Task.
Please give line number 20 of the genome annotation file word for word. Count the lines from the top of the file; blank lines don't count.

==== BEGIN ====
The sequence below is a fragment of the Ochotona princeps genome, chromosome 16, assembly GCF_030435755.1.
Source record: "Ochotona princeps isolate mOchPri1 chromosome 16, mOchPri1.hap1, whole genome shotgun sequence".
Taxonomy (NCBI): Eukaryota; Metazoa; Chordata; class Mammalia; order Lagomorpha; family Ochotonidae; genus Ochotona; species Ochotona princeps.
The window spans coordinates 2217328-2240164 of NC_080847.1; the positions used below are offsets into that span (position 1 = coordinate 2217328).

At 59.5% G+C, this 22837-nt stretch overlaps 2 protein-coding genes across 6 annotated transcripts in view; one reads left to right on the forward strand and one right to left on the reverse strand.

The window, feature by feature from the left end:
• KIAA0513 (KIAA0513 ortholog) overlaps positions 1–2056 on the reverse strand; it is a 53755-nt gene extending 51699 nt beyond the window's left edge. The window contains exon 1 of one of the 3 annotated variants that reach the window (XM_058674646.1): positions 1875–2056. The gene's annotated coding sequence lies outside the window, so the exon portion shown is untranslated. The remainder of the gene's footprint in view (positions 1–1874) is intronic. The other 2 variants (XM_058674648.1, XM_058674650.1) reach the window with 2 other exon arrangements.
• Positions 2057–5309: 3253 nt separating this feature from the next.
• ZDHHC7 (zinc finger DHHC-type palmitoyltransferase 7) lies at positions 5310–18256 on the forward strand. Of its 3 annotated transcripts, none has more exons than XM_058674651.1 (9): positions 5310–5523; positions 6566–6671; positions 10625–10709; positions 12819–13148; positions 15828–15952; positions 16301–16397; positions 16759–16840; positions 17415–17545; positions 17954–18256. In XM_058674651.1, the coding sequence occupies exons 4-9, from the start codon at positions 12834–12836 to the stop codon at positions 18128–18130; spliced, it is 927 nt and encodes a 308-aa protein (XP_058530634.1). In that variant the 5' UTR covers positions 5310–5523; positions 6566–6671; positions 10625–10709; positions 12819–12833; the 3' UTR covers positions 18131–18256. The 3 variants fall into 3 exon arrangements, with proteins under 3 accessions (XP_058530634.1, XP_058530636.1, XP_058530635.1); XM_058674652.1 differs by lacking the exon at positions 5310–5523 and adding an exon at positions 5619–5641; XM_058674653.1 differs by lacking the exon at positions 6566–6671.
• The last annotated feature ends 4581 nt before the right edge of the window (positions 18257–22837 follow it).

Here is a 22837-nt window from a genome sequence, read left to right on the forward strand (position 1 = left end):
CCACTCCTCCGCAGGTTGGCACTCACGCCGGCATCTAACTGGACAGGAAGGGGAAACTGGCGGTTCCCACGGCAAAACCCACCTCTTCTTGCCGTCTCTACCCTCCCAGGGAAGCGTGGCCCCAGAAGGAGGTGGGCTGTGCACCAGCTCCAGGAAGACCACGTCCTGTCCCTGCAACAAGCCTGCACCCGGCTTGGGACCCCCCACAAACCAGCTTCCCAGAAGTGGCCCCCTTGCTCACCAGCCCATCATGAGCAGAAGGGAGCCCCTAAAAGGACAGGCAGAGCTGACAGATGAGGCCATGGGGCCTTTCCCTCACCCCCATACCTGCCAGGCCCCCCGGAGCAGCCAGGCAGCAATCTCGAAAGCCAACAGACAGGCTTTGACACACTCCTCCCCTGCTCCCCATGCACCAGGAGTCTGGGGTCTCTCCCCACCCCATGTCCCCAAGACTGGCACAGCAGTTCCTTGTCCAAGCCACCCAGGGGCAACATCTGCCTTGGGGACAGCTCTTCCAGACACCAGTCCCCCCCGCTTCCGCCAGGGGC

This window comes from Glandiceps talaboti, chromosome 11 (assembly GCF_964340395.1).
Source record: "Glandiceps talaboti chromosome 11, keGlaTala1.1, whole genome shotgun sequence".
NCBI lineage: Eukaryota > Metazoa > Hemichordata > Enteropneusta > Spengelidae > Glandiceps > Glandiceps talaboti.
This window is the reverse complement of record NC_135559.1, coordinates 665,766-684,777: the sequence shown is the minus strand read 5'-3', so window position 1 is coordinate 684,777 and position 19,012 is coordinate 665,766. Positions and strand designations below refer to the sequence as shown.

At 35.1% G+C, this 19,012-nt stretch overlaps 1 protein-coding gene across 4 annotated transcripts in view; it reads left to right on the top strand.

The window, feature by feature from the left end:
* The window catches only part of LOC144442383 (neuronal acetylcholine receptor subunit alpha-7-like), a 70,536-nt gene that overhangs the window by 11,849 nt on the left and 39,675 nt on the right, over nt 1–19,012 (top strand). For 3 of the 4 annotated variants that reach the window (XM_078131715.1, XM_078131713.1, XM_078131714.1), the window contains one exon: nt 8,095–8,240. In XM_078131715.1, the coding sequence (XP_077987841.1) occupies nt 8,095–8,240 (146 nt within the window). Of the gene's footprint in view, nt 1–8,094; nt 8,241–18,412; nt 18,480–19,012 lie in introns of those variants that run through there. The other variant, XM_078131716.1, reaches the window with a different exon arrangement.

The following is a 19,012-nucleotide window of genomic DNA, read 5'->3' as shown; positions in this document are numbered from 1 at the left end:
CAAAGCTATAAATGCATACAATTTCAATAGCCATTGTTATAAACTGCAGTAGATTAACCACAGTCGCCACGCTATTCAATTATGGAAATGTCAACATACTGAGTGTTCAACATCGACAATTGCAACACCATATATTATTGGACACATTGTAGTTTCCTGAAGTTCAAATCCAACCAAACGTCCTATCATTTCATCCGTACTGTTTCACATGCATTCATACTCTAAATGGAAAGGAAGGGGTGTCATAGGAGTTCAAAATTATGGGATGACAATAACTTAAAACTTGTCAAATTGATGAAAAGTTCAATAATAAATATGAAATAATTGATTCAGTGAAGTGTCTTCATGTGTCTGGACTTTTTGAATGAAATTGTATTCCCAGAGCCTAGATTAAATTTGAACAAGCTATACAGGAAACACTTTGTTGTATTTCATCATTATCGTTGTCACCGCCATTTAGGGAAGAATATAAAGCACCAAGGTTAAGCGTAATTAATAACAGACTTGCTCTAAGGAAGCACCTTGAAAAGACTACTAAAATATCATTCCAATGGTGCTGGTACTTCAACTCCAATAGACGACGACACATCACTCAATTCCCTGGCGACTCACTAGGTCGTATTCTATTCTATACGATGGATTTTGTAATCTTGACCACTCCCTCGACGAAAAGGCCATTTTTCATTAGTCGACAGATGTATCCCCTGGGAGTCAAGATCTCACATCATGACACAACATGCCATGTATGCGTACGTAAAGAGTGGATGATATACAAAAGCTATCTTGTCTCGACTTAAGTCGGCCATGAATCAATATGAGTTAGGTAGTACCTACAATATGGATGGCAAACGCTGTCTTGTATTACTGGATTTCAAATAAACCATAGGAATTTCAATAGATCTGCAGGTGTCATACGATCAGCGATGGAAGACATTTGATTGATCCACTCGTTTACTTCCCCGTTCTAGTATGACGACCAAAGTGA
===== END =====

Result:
The following is a 19,012-nucleotide window of genomic DNA, read 5'->3' as shown; positions in this document are numbered from 1 at the left end: